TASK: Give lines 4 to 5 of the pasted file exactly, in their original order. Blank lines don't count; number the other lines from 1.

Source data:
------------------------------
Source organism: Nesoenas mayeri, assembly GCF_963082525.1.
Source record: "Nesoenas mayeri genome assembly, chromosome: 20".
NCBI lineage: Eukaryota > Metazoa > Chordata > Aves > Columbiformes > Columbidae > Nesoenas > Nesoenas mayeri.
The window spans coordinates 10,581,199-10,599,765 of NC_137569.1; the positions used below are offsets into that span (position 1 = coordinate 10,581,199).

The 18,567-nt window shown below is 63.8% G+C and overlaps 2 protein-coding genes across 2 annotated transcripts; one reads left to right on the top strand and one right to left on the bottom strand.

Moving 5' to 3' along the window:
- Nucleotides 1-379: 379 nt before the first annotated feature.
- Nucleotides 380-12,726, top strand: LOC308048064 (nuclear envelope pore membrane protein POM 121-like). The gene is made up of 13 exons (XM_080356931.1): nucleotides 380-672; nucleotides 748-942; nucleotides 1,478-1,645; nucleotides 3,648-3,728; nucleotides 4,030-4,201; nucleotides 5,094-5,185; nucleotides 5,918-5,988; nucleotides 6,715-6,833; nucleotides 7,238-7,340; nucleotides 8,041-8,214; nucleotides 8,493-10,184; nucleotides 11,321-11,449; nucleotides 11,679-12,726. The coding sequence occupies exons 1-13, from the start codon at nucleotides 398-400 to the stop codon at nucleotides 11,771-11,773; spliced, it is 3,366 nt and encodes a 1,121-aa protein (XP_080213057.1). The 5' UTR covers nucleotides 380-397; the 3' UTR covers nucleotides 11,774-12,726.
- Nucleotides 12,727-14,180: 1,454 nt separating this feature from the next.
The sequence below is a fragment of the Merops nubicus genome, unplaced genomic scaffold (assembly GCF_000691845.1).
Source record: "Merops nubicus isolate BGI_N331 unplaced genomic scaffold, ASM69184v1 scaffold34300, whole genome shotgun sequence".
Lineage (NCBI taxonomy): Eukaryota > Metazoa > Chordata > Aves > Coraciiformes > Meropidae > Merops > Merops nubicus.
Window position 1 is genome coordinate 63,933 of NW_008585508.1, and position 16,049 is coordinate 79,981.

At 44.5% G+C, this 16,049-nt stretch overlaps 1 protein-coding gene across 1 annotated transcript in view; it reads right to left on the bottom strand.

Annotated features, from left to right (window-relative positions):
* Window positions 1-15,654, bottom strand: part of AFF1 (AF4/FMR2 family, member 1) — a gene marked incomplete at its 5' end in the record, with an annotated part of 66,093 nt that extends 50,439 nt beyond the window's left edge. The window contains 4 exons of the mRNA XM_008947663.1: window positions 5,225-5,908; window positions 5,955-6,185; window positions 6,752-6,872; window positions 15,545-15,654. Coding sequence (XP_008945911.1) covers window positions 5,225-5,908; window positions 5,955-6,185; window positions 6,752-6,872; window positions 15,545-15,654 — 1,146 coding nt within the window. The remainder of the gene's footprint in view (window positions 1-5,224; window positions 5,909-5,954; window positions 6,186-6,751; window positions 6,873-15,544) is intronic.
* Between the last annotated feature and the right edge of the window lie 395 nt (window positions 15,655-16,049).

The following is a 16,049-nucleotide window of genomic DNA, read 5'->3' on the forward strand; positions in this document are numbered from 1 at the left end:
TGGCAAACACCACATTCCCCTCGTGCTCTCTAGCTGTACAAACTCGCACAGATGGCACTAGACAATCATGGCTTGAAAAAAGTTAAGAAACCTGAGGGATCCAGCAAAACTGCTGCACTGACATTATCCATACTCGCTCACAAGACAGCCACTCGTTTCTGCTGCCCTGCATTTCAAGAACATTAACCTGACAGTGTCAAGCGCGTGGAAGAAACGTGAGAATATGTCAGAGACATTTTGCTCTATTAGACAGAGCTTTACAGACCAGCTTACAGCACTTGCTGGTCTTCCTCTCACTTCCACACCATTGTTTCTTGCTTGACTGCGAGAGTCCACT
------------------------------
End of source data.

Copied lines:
The window spans coordinates 10,581,199-10,599,765 of NC_137569.1; the positions used below are offsets into that span (position 1 = coordinate 10,581,199).

The 18,567-nt window shown below is 63.8% G+C and overlaps 2 protein-coding genes across 2 annotated transcripts; one reads left to right on the top strand and one right to left on the bottom strand.